Microfinance is No Silver Bullet for Poverty
The data is starting to come in on microfinance. Steve Beck and Tim Ogden from Geneva Global discuss various aspects of accountability in microfinance in their recently published article in Harvard Business Review entitled "Beware of Bad Microcredit."
Their premise is that "...little evidence exists that micro-credit borrowers, on average, commonly, directly, and quickly escape poverty, as many assume. Poverty, as always, is resistant to silver bullets, no matter how popular and appealing to donors they are." They site a recent evaluation by the MIT Poverty Action Lab that found that "very little of each additional dollar of disposable income is spent on any form of investment, or even on food and shelter." They note that John Hatch, founder of FINCA International , has argued that "90% of micro loans are used to finance current consumption rather than to fuel enterprise." Beck and Ogden go on to argue:
Repayment rates and other commonly reported measures tell us nothing about the impact of a program on poverty. There are a number of promising trends in microcredit, including improvements in outcome measurement and reporting, the influx of capital with rigorous financial and social benefit requirements, and the growth of commercial microfinance organizations with the scale and discipline required to drive down the costs of service delivery. These trends are nascent, however, and expert due diligence around investment in any program is therefore essential.
Is it me, or does this sound exactly like what experts always say about investment bubbles? If this is a bubble, like small caps, dot coms, real estate, emerging markets, and others before it, funders would be well advised to listen closely to Beck and Ogden's advice:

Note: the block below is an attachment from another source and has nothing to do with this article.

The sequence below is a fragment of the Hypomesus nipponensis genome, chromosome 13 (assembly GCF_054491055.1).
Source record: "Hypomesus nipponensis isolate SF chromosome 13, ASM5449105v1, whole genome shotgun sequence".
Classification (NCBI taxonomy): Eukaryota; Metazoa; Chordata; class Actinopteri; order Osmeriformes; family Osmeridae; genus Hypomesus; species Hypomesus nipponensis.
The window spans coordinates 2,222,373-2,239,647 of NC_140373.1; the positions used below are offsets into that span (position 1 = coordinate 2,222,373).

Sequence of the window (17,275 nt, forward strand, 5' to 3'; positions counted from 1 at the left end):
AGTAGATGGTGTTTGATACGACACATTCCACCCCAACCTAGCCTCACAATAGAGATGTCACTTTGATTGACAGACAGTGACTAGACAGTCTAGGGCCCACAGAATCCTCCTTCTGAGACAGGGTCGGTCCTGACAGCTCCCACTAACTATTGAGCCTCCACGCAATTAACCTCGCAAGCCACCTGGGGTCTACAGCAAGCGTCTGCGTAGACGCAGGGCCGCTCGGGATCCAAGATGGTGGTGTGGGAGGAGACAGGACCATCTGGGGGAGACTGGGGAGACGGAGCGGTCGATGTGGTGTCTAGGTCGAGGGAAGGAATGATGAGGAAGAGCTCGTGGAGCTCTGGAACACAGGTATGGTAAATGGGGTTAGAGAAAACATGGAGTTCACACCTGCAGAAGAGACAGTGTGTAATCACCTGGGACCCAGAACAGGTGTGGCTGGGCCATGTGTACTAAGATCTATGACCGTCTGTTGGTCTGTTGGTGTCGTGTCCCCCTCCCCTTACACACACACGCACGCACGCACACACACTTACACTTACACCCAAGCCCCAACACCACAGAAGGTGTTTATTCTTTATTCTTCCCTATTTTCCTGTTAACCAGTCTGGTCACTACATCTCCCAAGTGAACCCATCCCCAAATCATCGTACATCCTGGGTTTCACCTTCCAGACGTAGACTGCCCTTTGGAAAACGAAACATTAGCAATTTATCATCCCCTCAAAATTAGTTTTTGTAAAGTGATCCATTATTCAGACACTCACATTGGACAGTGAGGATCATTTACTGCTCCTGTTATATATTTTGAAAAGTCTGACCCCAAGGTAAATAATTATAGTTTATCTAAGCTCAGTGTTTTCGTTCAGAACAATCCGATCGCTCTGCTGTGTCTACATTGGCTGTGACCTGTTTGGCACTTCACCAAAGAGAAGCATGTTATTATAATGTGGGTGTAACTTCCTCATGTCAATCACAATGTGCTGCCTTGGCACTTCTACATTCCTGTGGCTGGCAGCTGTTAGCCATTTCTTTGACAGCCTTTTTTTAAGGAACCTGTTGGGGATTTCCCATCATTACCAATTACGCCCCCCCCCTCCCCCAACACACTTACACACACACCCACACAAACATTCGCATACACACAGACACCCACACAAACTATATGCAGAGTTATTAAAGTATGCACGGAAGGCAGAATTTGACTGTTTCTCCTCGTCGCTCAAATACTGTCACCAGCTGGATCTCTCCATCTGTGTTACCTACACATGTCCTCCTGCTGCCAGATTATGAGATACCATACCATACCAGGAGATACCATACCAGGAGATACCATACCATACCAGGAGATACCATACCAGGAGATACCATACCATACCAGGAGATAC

First, insist on a set of clearly defined measures of success -- such as income growth, quality of housing, school enrollment, and nutrition -- for microcredit programs you support, and be willing to pay for the measurement.
Second, invest in improving the effectiveness of microcredit -- for example, by supporting vocational training and financial literacy for borrowers, improving access to technology that lowers the cost of lending and borrowing, or lobbying for regulatory changes that make starting and growing businesses easier.
Third, look for opportunities to support the growth of small and medium-size companies in regions of poverty. Businesses that create stable, productive, nonexploitative jobs and vibrant local economies are the only sustainable program for mass poverty alleviation ever created.
It's not clear how you are going to do all this when you are sending $100 on-line through kiva.org, but hopefully I'm wrong and this is not a bubble. We'd love to hear from others on the topic.